• AnneCatherine, LawDJ already answered this but make sure to ASK. Make sure all of the fields are filled out correctly and you also have to ask for your pupilary distance (they will not measure this unless you’re getting your glasses at the optometrist). Be firm and polite, some people really just like to hassle you.

            Occasionally, I’ve forgotten to ask/lost my prescription and I just went back to the optometrist and asked them to rewrite it for me, no big deal.

    • I’ve ordered from Goggles4U and 39dollarglasses with success. I have a simple prescription though. A GREAT resource is glassyeyes.blogspot.com. He’s got info about your prescription, reliability of the sites, and coupons. Even with a complicated prescription, I’d give it a shot especially with a site that has a guarantee.

      I believe now your eye doctor is required to give you your prescription if you ask. I tell a little white lie- “I travel a lot, and I’m worried that my glasses will break or be lost when I’m out of town. Could I get a full prescription in writing so that I could pick up a pair at a Binyons or something in another town without having any hassle?” Be sure you get your pupilary distance.

      I cannot recommend trying it enough. I never could afford more than one pair and hated my glasses and always had an “old” prescription. Now I see better, and look better.

    • For anyone in the UK: glassesdirect.co.uk

      I don’t work for them either but just got 4 pairs of glasses for under £100. The first pair arrived this week and they are absolutely gorgeous (charmer/green in case anyone is interested). In the 2 for 1 deal, they were £25. I am pretty short sighted.

      They also have a glasses finder where you can enter in the measurements of your current glasses (the numbers on the glasses arm) and they find the similar pairs on their site. You can even call an opticians helpline to discuss your prescription and if they would be able to fulfil it. I had a friend with a more complex prescription do this and they told her to go back to her opticians and ask for some specific details. She did and now she can order from them over the phone so the details can be added to her prescription.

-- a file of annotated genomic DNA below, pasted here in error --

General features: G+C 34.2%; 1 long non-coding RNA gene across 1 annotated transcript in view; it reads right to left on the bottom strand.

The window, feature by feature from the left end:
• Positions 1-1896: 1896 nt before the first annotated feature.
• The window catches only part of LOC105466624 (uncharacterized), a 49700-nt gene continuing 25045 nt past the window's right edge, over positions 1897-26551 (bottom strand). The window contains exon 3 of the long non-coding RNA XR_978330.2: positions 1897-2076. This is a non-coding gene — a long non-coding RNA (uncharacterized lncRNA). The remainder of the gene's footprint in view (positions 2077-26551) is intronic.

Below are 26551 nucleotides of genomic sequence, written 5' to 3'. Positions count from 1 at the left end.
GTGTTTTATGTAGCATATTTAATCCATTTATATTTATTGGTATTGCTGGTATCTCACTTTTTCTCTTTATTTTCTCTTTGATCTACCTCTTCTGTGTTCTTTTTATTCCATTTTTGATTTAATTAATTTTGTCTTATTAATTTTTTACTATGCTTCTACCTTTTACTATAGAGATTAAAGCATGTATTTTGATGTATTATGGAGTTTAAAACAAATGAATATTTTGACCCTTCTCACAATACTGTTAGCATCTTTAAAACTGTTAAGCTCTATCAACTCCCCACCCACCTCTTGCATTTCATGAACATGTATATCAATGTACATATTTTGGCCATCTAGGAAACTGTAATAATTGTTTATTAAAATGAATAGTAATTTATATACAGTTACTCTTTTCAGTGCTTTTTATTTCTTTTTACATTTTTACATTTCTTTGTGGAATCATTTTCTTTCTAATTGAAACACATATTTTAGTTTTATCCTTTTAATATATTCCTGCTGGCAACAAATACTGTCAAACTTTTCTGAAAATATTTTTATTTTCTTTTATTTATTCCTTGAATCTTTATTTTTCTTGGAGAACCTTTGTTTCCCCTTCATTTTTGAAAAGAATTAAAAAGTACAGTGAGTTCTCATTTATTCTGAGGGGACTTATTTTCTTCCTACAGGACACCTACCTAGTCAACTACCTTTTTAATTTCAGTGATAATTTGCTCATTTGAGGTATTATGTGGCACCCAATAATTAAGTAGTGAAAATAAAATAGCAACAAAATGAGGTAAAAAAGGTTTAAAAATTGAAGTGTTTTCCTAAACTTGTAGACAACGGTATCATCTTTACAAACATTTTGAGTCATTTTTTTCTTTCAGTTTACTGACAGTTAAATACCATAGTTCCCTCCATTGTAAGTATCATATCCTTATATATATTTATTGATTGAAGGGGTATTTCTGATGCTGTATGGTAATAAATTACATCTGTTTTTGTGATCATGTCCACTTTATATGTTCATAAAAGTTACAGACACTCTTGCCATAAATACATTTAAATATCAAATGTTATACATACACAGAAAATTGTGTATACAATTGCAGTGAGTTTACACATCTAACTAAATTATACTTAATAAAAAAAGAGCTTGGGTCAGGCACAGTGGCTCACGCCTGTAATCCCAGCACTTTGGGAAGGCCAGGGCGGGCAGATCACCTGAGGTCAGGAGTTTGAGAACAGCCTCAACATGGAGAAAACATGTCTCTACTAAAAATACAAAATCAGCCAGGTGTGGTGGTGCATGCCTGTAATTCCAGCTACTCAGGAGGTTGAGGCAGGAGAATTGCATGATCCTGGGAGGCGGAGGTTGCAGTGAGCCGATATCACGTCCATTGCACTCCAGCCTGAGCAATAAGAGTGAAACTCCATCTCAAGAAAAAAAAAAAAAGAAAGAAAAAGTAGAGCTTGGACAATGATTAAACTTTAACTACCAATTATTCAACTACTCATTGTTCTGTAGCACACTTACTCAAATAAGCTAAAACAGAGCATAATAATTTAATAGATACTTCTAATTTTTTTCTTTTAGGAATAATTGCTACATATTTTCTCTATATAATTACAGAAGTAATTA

The glasses are great quality.

      I also order my contact lenses from contactlenses.co.uk! Cheap and convenient.

    • Another plug for Zenni Optical here. I ordered 3 pairs for under $50 including my first pair of prescription sunglasses. LOVE 2/3 (the sunglasses and a normal wire framed pair that I wear every day), the third I don’t love how the frames look on (it was more an experiment – I’d never tried on a pair like it) but the prescription’s just fine.

    • Ditto on the Costco suggestion. We have a membership, and we make back the fee just on a pair of glasses. My eyes are truly awful, but I was able to get the thinner lenses in a stylish pair of frames for under $150, as opposed to $500 range at LensCrafters and their ilk. It takes a week or two turnaround time, but it’s a nice balance of value and convenience.

  2. I don’t wear earrings (bc my ears aren’t pierced and clip-ons are super uncomfortable) and don’t wear watches or bracelets (sensory issue, I can’t stand having them on), or belts (same, makes things feel too tight to me) but I do wear a necklace to work every day and also my wedding rings. In my area, I would notice someone more for being over-accessorized rather than under-.

    Definitely make your outfits interesting with color, pattern, and detail (eg ruffles might look like too much with jewelry, but just enough without, etc.).

  3. valentine :

    I wear scarves instead of jewelry!

  4. Silk scarves, pretty shades of lipstick, a softer (i.e. not severe) hairstyle, and skirts or dresses will all make one’s look more feminine. If minimal jewelry is manageable, simple pearl studs add a feminine touch without being particularly noticeable.

  5. Threadjack:

    My office is very casual, and I’m looking for some nice chinos, washable, for fairly regular use. Anyone have any great suggestions?

    • I’m a lifelong Gap fan for basic chinos… I’ve had pairs that lasted years. If you have a Gap outlet near you check them out – I’ve found them as cheap as $15/pair on occasion

    • I’m a big fan of JCrew. Variety of colors and fits (and lengths!)

    • LandsEnd has great chinos in a huge variety of colors. I just got their navy ones and they look super sharp and are very comfy.

      • +1 for Lands End. I find them more forgiving than other brands, and some of them they will hem to your specifications, which makes them incredibly reasonable, cost-wise.

      • I’ll second (or third) the Lands End recommendation. As a bonus, they offer free hemming.

      • Don’t know if it’s the same as regular Lands End, but I ordered Lands End Canvas chinos and they were beyond boxy (think Talbots) and short (I’m 5’6″). Had to return ‘em.